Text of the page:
A football transfer saga: The highs and lows of doing a deal, in GIF form
It's the heart of the transfer season with tens of millions of pounds changing hands every day. We asked Iain Macintosh to talk us through a transfer via the medium of the GIF.
When the football season ends, there isn't much to do except gossip about football. Or watch tennis. So let's gossip. Who needs what? Who wants to leave? Who's ready for a big move? Who's got money to spend? Keep throwing combinations of players and clubs together and, by the law of averages, you're bound to get one right sooner or later.
In the old days, the first news that a transfer was about to happen came from well connected journalists, painstakingly following up leads. Now we just have to sign up to Instasnapps and see if Dave Thumper's account gets liked by Paolo Trequartista.
Sometimes a footballer might choose to press the issue a little more by tweeting a photograph of himself looking pensive with the caption, "The lion stalks his cage. Captivity is the cruellest of fates." And that's when things go viral.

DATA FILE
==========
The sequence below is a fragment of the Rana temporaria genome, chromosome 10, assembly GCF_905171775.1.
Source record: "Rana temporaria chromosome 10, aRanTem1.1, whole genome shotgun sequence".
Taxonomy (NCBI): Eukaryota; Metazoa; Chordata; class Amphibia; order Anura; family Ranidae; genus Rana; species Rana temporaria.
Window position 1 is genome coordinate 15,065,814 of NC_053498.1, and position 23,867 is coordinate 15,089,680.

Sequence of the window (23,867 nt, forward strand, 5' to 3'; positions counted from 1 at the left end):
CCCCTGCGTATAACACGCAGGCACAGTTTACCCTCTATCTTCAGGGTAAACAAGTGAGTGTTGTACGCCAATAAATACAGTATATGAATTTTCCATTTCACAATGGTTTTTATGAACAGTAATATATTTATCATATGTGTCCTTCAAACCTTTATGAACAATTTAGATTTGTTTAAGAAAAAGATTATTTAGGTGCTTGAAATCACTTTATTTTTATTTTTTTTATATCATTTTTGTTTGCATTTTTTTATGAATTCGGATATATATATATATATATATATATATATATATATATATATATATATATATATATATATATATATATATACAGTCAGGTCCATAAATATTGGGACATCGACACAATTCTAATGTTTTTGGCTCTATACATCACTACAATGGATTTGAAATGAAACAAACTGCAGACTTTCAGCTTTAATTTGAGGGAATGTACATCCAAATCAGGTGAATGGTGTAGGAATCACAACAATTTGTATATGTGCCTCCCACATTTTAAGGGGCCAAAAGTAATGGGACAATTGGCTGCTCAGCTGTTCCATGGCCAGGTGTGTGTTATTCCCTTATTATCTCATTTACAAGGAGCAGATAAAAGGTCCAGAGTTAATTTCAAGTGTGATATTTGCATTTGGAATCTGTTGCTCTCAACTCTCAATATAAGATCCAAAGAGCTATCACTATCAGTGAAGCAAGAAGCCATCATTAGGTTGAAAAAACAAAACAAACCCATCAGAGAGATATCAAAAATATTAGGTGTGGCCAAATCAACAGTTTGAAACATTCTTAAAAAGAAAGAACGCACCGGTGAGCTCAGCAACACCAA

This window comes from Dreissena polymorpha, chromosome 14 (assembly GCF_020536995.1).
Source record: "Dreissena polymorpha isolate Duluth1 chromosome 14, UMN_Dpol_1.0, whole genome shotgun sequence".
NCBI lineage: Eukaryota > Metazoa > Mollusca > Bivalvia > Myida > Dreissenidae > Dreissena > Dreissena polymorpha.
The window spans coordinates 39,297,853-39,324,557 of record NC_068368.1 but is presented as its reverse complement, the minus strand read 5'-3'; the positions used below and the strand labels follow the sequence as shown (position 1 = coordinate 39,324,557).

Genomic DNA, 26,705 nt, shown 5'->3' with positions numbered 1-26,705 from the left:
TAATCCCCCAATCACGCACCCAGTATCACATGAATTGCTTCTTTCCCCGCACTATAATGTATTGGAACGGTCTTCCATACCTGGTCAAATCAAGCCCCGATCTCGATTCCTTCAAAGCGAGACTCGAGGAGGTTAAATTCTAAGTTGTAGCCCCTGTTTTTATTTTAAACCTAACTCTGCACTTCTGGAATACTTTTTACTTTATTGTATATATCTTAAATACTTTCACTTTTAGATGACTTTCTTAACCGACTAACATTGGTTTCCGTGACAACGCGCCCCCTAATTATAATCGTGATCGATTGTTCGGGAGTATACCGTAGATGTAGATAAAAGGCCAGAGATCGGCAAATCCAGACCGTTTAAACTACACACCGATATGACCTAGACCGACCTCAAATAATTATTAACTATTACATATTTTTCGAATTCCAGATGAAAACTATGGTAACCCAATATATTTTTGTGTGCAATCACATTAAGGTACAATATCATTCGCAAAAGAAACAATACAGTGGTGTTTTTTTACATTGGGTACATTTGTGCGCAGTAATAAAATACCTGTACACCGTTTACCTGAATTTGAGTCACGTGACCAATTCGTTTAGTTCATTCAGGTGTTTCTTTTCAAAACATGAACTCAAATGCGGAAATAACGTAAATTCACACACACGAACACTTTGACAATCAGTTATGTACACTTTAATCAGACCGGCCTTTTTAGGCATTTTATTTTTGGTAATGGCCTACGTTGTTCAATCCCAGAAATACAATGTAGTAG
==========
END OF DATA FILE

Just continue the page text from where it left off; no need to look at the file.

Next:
It used to be possible to quietly arrive at an airport and slip through the terminal without anyone knowing. But everyone has a camera phone now and it's far harder to pass through unnoticed.
Besides, the ladies and gentlemen of the British press corps are still excelling themselves in the discipline of professional Hide & Seek.
But it won't be long before the player in question is stripped down and coughing for the medical staff. And with these young men in the prime of their lives, that means more fodder for the social media grind.
Contract negotiations can be long, protracted affairs. There are just so many issues to cover and so many people to satisfy. Fortunately, most players have golden-hearted agents now who dedicate their lives to putting the wellbeing of the footballer first.
If that doesn't work, you take a hard line to negotiations and refuse to pander to any demands to get the deal done.
When the paperwork is complete, it's time to unveil the player in front of the world's media. And it's important to approach the occasion with the requisite amount of dignity and style.
Sometimes, however, that news conference might be the first time that you get a chance to stop and think about stuff. Stuff like, should I really just have spent £55 million on an injury-prone midfielder with a penchant for pink sports cars and unicorn blood smoothies?
In England, it's traditional for the new signing to pose for a photograph in the stadium, holding a club scarf in the air. In Europe, a certain amount of ball juggling is required in front of the fans. England definitely takes the safer option.
And with the transfer complete, all that remains is to throw the lad on the pitch and have faith that you've invested your money wisely. After all, how bad can he be?
Iain Macintosh covers the Premier League and Champions League for ESPN FC. Follow him on Twitter @IainMacintosh.